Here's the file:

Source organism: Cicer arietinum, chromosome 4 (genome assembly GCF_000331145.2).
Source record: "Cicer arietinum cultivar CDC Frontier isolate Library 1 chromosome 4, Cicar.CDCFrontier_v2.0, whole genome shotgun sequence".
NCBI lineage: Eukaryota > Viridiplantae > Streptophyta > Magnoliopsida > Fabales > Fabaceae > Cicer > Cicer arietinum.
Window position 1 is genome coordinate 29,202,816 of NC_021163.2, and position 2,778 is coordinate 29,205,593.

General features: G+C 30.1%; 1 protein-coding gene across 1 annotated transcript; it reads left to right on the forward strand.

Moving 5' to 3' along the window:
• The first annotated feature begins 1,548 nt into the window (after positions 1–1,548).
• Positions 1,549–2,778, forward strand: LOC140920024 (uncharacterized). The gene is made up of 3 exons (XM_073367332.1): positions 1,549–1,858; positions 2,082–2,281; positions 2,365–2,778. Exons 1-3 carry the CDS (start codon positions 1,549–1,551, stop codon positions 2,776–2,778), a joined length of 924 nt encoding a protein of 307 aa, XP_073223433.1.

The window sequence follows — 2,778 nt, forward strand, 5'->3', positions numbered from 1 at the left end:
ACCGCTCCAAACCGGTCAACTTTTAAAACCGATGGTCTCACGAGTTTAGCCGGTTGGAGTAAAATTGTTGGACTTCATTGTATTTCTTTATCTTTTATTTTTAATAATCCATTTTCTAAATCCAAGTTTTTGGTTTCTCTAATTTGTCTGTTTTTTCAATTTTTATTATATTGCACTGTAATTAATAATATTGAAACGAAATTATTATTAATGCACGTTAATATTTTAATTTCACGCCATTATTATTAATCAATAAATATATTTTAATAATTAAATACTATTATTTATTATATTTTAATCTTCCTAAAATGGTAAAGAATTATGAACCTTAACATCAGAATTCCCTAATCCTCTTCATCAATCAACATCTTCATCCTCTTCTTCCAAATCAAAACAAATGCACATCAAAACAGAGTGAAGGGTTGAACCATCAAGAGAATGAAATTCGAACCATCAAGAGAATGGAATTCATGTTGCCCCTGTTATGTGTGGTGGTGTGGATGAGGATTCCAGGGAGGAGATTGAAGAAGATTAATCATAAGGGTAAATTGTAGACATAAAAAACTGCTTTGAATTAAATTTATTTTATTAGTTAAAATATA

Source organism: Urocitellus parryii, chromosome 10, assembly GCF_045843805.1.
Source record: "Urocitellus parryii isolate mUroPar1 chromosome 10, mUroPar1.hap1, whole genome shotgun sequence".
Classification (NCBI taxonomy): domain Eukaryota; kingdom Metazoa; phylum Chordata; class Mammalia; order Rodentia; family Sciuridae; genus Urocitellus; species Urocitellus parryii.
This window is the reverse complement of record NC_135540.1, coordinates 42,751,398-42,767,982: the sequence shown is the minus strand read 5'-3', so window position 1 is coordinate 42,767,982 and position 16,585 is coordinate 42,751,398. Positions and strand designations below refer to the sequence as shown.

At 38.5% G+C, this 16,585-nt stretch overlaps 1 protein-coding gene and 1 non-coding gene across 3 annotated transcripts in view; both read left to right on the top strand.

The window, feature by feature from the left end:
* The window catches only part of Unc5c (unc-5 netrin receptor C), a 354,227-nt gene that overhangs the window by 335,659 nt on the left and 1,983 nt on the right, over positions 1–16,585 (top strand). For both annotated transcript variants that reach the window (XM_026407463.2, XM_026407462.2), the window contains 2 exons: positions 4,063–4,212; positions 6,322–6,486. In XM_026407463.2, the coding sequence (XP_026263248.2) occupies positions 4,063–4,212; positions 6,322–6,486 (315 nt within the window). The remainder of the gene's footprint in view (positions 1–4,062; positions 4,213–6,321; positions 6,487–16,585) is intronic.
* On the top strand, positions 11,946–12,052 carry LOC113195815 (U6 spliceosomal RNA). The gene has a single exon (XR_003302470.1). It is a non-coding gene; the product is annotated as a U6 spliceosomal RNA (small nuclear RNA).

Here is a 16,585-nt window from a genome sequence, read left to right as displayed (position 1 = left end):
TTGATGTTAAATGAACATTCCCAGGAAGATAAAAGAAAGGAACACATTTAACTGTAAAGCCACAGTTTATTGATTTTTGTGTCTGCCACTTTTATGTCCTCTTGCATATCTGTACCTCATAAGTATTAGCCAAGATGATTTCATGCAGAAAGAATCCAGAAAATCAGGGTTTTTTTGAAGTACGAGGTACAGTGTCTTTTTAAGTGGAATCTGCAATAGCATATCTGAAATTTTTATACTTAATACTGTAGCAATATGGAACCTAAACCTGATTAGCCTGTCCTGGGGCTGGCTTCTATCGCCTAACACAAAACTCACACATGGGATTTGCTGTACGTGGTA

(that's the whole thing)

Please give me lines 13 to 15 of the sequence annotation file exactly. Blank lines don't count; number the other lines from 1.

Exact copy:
Classification (NCBI taxonomy): domain Eukaryota; kingdom Metazoa; phylum Chordata; class Mammalia; order Rodentia; family Sciuridae; genus Urocitellus; species Urocitellus parryii.
This window is the reverse complement of record NC_135540.1, coordinates 42,751,398-42,767,982: the sequence shown is the minus strand read 5'-3', so window position 1 is coordinate 42,767,982 and position 16,585 is coordinate 42,751,398. Positions and strand designations below refer to the sequence as shown.

At 38.5% G+C, this 16,585-nt stretch overlaps 1 protein-coding gene and 1 non-coding gene across 3 annotated transcripts in view; both read left to right on the top strand.